Photo Credit: DavidLose.net
New Year’s resolutions are very energizing really. Whether we meet our goals or not, there is great promise within the resolution for resetting our thinking. A keen sense of self, or self-awareness, makes a difference in understanding our habits and progressing toward true habit change.
A couple of times in my life, I resolved to go off sugar. With a resolution like that, it means abstaining from chocolate…which is a topic all its own.
Anyway, I was successful for over a year each of those times in excluding sugar from my diet. Never having really lost the weight from my first pregnancy, I decided to remove sugar from my diet for the pregnancy of our second-born. In those days, there was a chapter of Overeaters Anonymous in our town, and that group was a great help in my dealing with pretty much a sugar addiction.
The second time I “gave up” sugar was over 2 years ago, and I stayed the course of that habit change for over 1 1/2 years. Less accountability but even more resolve. Now I sometimes have dessert or sugary snacks but I am still operating with more self-awareness than ever before. Self-awareness, not self-condemnation. A very different experience.
Without knowing it, I was using a practice of habit change that Ken Sande writes about on his blog, Relational Wisdom 360. He first influenced my life years ago with his work on conflict resolution through his Peacemaker Ministries. He is a gentle guide in many of the issues that complicate our lives.
His New Year article on Seven Principles of Habit Change comes at a great time. Sande talks quite kindly about how we develop habits and what it takes to change them. His first principle of habit change gives us a look at the cycle of habits – the cue, the routine (or response), and the reward. Anyone who loves chocolate can understand this easily. For me, in eating sugar (or in overeating, in general), the cue could be a number of things – fatigue, anxiety, loneliness, presence of yummy food. It never takes much to send me to the refrigerator or pantry. The routine: feed the cue, whatever it is…with high-carb oral gratification. The reward: a brief soul satisfaction and temporary relief from whatever was the cue.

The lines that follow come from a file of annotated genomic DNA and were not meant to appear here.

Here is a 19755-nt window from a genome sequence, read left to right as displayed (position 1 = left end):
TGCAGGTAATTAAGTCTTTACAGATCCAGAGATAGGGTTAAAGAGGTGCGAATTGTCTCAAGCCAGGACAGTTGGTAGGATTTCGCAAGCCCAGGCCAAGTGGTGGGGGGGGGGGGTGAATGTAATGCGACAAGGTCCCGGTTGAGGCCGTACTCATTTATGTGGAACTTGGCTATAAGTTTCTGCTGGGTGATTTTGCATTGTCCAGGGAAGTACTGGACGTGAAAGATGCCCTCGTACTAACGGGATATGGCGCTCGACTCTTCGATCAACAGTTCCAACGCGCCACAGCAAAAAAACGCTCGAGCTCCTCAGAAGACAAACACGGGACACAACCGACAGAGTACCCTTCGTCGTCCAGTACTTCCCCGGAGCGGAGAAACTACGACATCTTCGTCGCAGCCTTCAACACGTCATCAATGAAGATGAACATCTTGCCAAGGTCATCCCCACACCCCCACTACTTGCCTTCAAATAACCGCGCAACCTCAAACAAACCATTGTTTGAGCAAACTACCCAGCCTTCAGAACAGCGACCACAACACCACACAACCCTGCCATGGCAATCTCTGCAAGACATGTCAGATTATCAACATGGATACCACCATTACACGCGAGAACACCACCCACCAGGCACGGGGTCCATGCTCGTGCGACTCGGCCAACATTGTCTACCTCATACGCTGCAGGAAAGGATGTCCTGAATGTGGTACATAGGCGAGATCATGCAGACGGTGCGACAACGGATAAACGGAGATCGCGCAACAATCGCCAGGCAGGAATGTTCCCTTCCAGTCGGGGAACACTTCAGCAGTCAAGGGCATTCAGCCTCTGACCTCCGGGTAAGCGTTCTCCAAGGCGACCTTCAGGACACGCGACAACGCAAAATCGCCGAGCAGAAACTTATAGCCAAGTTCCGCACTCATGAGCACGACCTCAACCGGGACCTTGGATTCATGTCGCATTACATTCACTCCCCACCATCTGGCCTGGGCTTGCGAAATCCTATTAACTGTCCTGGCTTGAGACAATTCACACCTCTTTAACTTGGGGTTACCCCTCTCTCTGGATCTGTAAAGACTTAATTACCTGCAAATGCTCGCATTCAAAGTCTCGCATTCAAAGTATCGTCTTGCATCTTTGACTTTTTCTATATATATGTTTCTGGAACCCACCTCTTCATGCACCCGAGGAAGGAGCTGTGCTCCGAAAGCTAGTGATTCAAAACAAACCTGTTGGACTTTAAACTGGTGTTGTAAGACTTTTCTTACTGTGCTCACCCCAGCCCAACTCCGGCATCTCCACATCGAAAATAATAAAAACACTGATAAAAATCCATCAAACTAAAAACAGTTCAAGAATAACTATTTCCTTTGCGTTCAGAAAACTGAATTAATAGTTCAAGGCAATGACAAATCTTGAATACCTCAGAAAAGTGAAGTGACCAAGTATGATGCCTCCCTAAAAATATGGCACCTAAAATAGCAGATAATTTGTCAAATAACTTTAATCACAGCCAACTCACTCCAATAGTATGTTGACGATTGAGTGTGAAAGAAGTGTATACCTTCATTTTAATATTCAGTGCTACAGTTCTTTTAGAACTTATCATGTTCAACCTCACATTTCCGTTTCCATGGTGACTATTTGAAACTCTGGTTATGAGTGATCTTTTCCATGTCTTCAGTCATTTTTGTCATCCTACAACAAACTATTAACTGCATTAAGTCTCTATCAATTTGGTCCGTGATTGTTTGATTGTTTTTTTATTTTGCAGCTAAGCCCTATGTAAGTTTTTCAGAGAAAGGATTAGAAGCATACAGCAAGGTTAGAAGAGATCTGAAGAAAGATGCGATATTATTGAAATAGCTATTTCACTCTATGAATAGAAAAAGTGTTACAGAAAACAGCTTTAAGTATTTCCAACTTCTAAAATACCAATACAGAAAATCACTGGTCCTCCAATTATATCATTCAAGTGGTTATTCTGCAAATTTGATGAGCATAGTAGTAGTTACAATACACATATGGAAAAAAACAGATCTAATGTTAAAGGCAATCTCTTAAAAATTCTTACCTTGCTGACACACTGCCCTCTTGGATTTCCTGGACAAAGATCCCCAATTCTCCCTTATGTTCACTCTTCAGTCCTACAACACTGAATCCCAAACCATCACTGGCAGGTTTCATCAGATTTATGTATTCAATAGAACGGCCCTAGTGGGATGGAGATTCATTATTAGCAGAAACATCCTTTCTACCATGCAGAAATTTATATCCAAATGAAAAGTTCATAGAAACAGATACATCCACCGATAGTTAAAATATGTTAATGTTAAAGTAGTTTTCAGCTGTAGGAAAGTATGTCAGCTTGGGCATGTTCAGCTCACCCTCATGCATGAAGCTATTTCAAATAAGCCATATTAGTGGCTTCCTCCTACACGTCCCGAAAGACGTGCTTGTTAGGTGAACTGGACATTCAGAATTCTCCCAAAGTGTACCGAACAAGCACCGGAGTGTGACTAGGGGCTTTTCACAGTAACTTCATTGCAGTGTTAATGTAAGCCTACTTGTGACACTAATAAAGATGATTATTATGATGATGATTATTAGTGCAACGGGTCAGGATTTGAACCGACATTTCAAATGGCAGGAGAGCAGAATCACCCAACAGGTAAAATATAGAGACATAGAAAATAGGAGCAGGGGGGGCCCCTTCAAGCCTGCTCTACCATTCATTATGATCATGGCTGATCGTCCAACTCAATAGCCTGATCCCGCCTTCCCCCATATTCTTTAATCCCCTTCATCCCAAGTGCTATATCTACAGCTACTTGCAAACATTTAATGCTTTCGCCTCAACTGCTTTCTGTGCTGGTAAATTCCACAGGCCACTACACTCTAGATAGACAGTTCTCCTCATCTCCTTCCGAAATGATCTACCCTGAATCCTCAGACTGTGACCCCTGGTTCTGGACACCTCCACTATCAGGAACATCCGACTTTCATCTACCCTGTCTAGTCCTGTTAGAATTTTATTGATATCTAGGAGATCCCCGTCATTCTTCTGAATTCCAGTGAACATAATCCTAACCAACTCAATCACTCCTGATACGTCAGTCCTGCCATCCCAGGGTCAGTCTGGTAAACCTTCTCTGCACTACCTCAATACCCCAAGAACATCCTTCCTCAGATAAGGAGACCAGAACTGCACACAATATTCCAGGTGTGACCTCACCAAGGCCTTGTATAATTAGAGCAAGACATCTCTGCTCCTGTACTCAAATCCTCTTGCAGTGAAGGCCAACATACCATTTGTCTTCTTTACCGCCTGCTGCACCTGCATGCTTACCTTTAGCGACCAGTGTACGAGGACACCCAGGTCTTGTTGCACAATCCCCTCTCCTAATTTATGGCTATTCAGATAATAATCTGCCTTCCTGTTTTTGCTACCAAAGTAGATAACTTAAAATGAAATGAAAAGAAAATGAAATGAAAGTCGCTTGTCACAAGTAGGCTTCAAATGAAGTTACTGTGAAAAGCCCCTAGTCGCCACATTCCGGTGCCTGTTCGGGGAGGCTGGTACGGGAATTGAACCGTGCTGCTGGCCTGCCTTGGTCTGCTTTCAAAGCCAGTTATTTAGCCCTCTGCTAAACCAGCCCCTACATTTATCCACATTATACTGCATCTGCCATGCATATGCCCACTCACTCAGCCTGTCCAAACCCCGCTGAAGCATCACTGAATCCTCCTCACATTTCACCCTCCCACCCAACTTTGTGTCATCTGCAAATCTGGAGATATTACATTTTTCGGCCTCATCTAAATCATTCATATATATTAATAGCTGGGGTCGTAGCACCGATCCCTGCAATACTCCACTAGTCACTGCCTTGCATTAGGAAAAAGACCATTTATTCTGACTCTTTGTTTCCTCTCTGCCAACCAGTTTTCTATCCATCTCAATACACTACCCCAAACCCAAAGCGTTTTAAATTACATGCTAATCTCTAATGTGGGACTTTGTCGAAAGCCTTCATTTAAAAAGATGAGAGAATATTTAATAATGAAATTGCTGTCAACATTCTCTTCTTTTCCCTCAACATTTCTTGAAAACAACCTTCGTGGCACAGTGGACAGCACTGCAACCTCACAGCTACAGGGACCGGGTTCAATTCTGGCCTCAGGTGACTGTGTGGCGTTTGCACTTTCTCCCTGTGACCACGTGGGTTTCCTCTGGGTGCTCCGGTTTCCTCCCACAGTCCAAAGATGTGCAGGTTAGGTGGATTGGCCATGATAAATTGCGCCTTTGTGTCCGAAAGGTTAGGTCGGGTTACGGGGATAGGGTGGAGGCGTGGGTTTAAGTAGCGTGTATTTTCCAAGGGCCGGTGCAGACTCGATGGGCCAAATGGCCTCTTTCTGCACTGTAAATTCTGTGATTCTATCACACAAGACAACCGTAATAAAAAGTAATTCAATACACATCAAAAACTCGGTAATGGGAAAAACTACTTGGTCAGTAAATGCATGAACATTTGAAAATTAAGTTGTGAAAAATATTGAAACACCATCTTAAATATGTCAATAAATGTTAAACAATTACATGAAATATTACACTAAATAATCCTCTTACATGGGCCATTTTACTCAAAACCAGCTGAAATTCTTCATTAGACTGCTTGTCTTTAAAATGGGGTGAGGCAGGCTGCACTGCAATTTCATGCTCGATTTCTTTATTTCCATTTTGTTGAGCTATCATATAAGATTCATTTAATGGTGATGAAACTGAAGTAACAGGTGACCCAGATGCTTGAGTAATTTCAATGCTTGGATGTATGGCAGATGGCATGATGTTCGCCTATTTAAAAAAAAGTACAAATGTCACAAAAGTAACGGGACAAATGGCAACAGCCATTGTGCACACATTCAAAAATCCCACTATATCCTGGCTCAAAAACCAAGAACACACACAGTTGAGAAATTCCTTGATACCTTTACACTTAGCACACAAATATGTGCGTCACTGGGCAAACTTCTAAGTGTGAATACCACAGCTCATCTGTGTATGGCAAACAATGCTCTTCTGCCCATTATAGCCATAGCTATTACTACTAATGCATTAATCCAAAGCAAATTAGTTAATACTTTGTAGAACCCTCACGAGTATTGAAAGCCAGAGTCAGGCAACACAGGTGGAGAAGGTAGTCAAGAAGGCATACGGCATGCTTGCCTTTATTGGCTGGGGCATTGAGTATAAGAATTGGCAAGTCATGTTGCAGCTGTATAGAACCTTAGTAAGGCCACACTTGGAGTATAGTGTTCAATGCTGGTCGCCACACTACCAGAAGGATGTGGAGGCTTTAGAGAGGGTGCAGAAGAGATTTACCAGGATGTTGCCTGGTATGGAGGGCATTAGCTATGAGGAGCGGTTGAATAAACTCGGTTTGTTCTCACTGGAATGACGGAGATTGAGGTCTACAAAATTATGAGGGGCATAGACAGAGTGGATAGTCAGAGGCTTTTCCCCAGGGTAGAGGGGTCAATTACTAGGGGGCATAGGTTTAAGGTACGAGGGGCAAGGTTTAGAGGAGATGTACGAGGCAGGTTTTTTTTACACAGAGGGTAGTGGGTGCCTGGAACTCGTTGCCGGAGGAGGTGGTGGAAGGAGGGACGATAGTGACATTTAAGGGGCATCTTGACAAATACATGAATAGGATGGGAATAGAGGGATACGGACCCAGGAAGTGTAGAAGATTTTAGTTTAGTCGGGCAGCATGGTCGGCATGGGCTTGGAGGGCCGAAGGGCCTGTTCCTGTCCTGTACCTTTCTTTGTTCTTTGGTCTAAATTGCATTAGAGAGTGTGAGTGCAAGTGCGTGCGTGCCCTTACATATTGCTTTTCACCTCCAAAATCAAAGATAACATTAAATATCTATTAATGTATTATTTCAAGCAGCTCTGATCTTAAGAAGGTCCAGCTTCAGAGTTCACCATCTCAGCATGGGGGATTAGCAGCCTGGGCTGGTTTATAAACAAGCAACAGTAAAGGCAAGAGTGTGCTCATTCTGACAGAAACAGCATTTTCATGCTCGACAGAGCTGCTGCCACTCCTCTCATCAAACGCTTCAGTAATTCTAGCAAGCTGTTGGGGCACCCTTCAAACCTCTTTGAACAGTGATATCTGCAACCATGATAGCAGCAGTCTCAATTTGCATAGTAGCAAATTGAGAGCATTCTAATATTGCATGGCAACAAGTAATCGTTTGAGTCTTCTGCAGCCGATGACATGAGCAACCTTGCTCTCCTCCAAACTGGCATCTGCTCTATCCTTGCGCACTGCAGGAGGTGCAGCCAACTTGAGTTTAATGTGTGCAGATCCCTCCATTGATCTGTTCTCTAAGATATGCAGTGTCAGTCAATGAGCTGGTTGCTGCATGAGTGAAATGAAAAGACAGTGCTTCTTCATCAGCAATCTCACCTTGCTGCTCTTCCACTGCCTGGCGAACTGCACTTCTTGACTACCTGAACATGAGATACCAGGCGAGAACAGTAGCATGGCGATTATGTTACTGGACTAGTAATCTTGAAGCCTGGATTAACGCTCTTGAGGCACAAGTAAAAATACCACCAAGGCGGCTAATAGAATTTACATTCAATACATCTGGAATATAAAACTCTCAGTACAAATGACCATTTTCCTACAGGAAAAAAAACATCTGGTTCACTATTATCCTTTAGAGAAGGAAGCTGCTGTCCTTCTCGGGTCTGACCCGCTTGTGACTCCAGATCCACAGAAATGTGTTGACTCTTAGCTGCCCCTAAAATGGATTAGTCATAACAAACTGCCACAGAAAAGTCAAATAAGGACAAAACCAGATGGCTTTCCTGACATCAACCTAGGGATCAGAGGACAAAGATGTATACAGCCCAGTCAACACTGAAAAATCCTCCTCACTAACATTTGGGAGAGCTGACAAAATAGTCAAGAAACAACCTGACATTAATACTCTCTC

Photo Credit: Relational Wisdom 360
In my two seasons of not eating added sugar, I actually followed Ken Sande’s principles below (without knowing the wisdom of it).
- Every habit has three parts: a cue, a routine, and a reward.
- You can change an undesirable habit by keeping the cue and reward but learning a new routine.
- The best way to overcome the temptation to revert to old routines is to have a detailed action plan.
- Habit change builds momentum if you can change a single “keystone habit” and then continue to build on consecutive “small wins”.
- Will power is like a muscle: it can be strengthened and yet needs to be exerted strategically.
- Faith is an essential part of changing habits.
- Habit change is more likely to occur within a community (even if it’s just two people). – Ken Sande